I hate parades. I like the crowds, merriment and people watching before the parade, but I get bored silly sitting on the sidelines and watching endless streams of paraders. Until attending Markesan’s June Dairy Days parade became a cottage tradition that I was shamed into by my young niece and nephew, I had managed to avoid parades for a good decade. Then we moved to Cajamarca. There are parades for Saints, Patria (Independence), Carnival and endless other reasons, or so it seems. Because we want to participate in cultural events, we have gone to most of them. For Carnival alone we attended 3 parades, the paint parade and two “normal” parades. We were under the impression that Sunday and Monday’s parades were distinct, but with the exception of some floats, generally carrying the barrio (neighborhood) queens and princesses, Monday’s parade wasn’t much different than Sunday’s parade. On Sunday, Matt, Mistina and I went to the parade early and managed to get a good standing spot near the beginning of the route. The vendors were hawking everything from food, toys, super soakers and plastic, hats and umbrellas to protect from the super soakers, balloons and pails of water that are customary at all of the Carnival events (including the burial of the Ño Carnivalón!).
After waiting about 1 1/2 hours, the parade began and even I was impressed. The costumes were fantastic and so different from what we have in the US (or at least at June Dairy Days). The only major irritation was that despite staking our spot for 2 hours, we were battered by people shoving past us. We lasted at the parade for about 1 1/2 hours before I got bored.
We then went to two teachers’ house for additional festivities that included throwing water balloons off the balcony at departing parade attendees. Note: there was major retaliation when a guy threw a bucket of water at us and then a flatbed truck spotted us and drove down our street to douse us with water. We also had the special treat of a homemade Cajamarquino meal: Chupe verde (my favorite herb soup with potatoes, egg and fresh cheese), chicharrones (fried pork), sweet potatoes, yuca, corn and delicious Peruvian condiments. Dessert was fresh cheese with honey. Delicious! As if the food wasn’t amazing enough, we also had very pure cañazo, 14 year old beer and chicha de mani (a peanut based liquor) that had a smell reminiscent of Chinese food and an interesting smoky flavor. After eating, the karaoke machine was set up and we listened to our friends sing Peruvian songs. Then the dancing began and we got some salsa lessons. Honestly, I think Latin Americans are born knowing how to salsa; I clearly was not as I am usually thrusting the wrong hip!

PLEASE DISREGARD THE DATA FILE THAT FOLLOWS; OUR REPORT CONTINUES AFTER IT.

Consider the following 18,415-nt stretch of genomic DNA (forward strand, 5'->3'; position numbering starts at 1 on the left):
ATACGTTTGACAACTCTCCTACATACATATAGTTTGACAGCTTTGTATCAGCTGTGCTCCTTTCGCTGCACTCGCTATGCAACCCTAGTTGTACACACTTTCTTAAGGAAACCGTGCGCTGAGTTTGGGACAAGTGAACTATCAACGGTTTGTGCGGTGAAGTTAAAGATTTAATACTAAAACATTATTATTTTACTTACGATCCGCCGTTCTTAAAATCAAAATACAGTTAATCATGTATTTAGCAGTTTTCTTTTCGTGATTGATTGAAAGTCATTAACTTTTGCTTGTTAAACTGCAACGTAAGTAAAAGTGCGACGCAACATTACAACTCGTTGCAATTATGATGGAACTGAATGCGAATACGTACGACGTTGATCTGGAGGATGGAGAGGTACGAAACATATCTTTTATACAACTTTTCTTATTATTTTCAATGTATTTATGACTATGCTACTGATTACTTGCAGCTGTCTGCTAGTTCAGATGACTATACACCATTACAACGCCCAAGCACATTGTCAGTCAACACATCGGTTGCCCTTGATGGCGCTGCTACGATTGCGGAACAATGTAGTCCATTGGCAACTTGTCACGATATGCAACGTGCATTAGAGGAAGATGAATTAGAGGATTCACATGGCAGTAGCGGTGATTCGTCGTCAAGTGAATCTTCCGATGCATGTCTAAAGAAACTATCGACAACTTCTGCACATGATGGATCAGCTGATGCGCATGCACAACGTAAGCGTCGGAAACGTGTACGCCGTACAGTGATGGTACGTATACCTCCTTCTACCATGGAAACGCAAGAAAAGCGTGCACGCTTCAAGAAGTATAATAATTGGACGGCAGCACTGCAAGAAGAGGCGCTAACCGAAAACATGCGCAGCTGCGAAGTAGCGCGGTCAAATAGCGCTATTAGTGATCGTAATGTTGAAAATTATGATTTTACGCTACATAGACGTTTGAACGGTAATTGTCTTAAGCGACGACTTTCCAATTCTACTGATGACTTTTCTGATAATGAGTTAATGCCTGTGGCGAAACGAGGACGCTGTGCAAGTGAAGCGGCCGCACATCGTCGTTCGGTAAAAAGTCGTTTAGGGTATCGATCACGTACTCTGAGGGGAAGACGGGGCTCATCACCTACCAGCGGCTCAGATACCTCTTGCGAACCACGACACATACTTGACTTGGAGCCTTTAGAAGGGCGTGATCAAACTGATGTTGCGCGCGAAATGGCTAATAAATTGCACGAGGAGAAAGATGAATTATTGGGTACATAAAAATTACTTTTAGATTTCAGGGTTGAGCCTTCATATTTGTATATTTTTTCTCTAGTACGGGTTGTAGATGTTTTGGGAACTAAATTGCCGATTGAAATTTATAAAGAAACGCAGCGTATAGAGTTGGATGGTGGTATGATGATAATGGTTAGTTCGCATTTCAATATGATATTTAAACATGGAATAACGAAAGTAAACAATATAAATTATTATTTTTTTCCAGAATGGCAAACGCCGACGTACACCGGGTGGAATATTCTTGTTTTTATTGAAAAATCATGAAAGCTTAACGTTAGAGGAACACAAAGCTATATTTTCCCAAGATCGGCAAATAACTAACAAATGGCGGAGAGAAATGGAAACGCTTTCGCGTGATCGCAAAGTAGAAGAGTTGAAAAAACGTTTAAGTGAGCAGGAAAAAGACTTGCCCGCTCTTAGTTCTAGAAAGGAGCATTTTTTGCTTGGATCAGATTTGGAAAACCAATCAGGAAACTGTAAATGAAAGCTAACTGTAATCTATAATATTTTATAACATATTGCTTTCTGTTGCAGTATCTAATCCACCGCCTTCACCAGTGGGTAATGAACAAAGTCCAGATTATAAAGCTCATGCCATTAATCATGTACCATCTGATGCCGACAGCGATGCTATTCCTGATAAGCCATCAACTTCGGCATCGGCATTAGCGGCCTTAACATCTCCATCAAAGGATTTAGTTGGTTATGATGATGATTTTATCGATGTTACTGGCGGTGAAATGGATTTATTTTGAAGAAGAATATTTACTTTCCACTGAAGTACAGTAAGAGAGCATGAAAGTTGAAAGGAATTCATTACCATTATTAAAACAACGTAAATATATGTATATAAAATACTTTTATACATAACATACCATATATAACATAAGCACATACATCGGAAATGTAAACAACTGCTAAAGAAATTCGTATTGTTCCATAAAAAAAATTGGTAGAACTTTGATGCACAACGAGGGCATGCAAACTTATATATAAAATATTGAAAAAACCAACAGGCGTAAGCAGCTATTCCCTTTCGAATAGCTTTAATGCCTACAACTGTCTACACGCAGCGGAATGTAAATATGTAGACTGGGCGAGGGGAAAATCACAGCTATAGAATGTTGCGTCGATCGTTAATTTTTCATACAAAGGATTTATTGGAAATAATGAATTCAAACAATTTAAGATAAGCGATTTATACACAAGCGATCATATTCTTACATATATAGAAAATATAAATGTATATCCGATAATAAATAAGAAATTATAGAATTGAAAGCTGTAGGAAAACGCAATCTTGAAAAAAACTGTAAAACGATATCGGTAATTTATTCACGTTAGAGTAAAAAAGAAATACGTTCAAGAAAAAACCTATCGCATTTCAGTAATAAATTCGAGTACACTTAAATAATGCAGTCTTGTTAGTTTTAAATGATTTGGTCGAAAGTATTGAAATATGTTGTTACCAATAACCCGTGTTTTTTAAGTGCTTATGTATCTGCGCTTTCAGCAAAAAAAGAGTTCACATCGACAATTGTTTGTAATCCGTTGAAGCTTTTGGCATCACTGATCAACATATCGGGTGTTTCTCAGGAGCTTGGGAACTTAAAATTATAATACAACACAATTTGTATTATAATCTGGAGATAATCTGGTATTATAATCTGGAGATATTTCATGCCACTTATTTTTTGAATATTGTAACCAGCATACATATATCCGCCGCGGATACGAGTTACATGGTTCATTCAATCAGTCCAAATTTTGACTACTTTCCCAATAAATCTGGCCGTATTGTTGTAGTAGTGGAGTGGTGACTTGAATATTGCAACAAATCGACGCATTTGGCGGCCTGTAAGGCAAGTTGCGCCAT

On Monday we were off to another parade, but this time we were prepared.
Mistina, Sarah, her 2 1/2 year old twins (Emma and Beau), Matt and I went to the parade route and after a block of scoping out the crowds decided that paying 20 soles each ($7.20) for front row seats was worth it! Later we realized that a front row seat with a plastic roof might have been a better idea. We were generally exempt from intentional water attacks due to Emma and Beau so we didn’t get to use our balloons as that would have prompted an attack that would have certainly involved the kids.
And then the parade began and apart from the floats and the fact that some of the marchers looked like they had been drinking all night (and probably were), it was just like the parade the day before! We lasted about 2 hours (after waiting 2 hours) and then decided to leave. Little did we know that leaving was not easy as access to the route is blocked off by viewing stands, makeshift structures, trucks and the like. We walked several blocks before there was a small opening that we were able to climb through, with the help of many kind strangers, to get out. The parade lasted several more hours, so we were all happy we left when we did. Next year, two parades will definitely be my maximum and one might even suffice.
Today we have another Carnival Celebration: the Davy College Unsha. A tree is erected and then you have a party to chop it down! Last night we watched a tree get dragged down our street and then a few hours later Mistina and I walked down the block to see what the commotion was. With the world’s dullest ax they were cutting branches off the bottom so that the tree would fit it into the hole in the middle of the street. I was not convinced the power lines were safe so we left as they erected it. Apparently these trees are “planted” in the streets all over the city!